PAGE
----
Injury Reserve

(Copyright © 2020 Piero Scaruffi | Terms of Use )

Injury Reserve (2019), 7/10
By the Time I Get to Phoenix (2021), 7/10

Arizona's Injury Reserve, a hip-hop trio formed by rappers Stepa (Jordan Groggs), Ritchie with a T (Nathaniel Ritchie) and producer Parker Corey, debuted with mixtapes like Live from the Dentist Office (2015), sprinkled with jazzy overtones, and Floss (2016), that contains Oh Shit.

They refined their formula on the seven-song EP Drive It Like It's Stolen (2017), notably in Colors, Boom (X3) and North Pole.

Their first album, Injury Reserve (2019), sticks abrasive and glitchy jazz-rap arrangements to powerful and often depressed rants, especially the exuberant Three Man Weave. But there is more than just a bit of jazz in their aural explorations. First of all, there is the power of their composite narratives, notably in the distorted, stoned Best Spot in the House, where Ritchie and Stepa mourn dead friends alternating between rapping and singing. Freddie Gibbs' detached feature steals the show in the cool, slow-motion Wax On, floating in a sparse neurotic soundscape. There is also a tribal feeling, as if they harked back to a primordial state, as in Koruna & Lime, which sounds more like a meeting of Native American shamans than a performance by rappers, and in Jawbreaker (a duet with Maria-Cecilia "Rico Nasty" Kelly), which feels like an exorcism in the jungle. The lightweight dimension is well represented by the Caribbean-tinged singalong Gravy N Biscuits. At the other end of the spectrum, there are two explosive songs: Jailbreak the Tesla, erupting within a noisy, syncopated, disjointed, industrial soundscape, and What a Year it's Been, with its cacophonous crescendo. Their labyrinthine and glitchy productions mixes rap, rock, soul, techno, industrial.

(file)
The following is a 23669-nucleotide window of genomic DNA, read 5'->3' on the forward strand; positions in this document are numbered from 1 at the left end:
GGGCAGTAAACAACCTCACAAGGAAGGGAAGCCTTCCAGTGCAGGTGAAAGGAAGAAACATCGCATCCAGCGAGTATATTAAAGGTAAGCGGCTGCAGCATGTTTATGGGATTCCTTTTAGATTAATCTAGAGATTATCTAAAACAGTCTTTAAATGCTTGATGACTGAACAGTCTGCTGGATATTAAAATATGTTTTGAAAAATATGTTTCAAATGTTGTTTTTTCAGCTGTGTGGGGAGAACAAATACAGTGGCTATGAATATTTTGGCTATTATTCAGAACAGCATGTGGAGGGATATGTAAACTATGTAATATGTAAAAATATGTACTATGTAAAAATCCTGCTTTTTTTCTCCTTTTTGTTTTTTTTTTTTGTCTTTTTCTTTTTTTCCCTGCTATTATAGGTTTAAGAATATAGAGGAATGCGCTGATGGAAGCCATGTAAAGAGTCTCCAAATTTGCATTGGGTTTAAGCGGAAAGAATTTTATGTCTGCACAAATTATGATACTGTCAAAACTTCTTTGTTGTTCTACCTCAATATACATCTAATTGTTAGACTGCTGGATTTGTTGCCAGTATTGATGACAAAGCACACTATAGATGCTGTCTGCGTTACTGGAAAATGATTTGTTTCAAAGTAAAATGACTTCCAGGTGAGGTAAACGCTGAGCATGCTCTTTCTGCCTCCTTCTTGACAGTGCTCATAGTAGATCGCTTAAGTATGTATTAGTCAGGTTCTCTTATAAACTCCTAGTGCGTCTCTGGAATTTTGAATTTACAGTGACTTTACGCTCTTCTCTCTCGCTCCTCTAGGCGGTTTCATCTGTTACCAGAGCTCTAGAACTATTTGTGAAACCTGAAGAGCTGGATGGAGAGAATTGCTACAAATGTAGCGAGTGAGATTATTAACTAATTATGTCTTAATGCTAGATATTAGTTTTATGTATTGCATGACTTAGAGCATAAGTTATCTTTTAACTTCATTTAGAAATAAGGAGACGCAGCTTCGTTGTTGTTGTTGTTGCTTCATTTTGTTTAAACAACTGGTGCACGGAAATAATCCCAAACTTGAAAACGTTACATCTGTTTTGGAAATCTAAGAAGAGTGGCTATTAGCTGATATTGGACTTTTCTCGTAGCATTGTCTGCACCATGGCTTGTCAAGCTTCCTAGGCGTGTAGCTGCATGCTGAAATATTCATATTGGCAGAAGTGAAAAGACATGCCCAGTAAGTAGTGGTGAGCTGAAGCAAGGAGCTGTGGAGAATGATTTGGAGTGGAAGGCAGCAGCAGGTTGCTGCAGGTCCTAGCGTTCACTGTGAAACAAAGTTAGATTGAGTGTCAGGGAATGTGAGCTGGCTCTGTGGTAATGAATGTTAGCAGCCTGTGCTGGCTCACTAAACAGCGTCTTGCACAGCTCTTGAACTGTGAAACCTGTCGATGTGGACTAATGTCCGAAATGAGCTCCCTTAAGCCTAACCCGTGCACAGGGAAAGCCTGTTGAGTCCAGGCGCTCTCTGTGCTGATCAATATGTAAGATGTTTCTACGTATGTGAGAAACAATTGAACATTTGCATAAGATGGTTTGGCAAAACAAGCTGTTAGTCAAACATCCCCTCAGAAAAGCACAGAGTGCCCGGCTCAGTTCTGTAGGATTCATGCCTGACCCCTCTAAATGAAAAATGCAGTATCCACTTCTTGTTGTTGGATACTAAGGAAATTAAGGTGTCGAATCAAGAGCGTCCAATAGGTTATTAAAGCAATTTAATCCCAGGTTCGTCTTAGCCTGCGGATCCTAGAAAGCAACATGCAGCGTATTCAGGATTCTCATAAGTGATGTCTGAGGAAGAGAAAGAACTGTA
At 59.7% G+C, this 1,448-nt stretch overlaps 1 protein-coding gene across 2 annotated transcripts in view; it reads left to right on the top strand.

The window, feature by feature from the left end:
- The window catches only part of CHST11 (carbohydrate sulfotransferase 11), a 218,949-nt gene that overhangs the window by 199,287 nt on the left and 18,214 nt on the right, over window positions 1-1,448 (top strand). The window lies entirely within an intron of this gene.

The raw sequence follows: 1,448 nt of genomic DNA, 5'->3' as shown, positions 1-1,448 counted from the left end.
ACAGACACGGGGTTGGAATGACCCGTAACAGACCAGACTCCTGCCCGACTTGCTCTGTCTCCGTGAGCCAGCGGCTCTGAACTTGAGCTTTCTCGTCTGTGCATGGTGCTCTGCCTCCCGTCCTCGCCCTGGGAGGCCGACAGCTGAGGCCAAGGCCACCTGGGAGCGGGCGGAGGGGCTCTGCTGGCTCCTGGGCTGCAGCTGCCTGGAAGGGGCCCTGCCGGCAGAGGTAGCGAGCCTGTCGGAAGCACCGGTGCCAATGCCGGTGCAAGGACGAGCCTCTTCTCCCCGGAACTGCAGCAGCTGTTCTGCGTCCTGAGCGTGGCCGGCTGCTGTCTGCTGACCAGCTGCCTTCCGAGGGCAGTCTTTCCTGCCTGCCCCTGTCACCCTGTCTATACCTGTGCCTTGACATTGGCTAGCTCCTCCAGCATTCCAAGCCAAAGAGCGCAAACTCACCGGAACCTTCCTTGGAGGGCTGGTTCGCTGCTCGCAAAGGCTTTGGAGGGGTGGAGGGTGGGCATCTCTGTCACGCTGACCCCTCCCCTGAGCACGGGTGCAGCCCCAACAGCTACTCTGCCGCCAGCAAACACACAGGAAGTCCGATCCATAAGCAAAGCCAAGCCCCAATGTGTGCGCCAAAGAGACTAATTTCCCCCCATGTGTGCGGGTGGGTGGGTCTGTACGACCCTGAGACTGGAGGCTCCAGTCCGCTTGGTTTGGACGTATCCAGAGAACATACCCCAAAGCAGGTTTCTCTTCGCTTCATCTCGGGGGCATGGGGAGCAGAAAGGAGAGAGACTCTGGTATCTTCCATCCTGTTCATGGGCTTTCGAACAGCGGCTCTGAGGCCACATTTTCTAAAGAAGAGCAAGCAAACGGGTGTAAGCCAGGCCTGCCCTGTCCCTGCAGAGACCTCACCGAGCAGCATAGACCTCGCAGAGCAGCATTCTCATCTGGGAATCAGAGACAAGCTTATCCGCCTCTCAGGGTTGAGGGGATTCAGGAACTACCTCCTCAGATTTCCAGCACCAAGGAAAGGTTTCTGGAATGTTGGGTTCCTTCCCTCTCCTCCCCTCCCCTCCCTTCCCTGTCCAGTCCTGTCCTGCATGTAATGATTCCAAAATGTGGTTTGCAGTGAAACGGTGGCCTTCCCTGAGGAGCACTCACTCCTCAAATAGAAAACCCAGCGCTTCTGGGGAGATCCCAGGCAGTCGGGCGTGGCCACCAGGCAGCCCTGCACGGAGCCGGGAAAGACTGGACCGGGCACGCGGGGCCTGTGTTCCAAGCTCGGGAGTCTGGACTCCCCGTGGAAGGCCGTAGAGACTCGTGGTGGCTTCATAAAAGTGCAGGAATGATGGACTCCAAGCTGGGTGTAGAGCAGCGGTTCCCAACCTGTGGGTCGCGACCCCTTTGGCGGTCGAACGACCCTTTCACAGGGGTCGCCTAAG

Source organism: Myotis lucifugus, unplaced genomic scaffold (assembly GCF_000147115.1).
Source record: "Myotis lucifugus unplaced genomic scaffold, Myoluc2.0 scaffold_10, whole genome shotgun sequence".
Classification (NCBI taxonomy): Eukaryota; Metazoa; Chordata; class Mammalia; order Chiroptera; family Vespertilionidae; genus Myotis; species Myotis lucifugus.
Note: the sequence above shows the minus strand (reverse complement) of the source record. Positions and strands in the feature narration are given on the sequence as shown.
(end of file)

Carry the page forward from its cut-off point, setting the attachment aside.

By the Time I Get to Phoenix (2021), whose title comes from Jimmy Webb's By the Time I Get to Phoenix (remixed by them as the catchy while dystopian Superman That), is generally a more sinister work. An oppressive "noir" atmosphere hovers on the nocturnal, swinging, bluesy SS San Francisco and the convulsed, gasping, breathless Footwork In A Forest Fire, and Wild Wild West is nightmarish while the reverb-swept Postpartum feels "stoned" (over one of the most creative and chaotic soundscapes). Smoke Don't Clear feels like a shamanic ritual over the slimmest of beats. They reimagine the soul ballad as a psychotic lament in Knees. The album closes with the endless repetition (in Bye Storm) of a loud distortion taken from a Brian Eno song, possibly a metaphor echoing the line "It rains, it pours, but, damn, nigga, it's really pourin'".

Unfortunately, Jordan Groggs died in 2020, at the peak of the group's creativity.

(Copyright © 2020 Piero Scaruffi | Terms of use )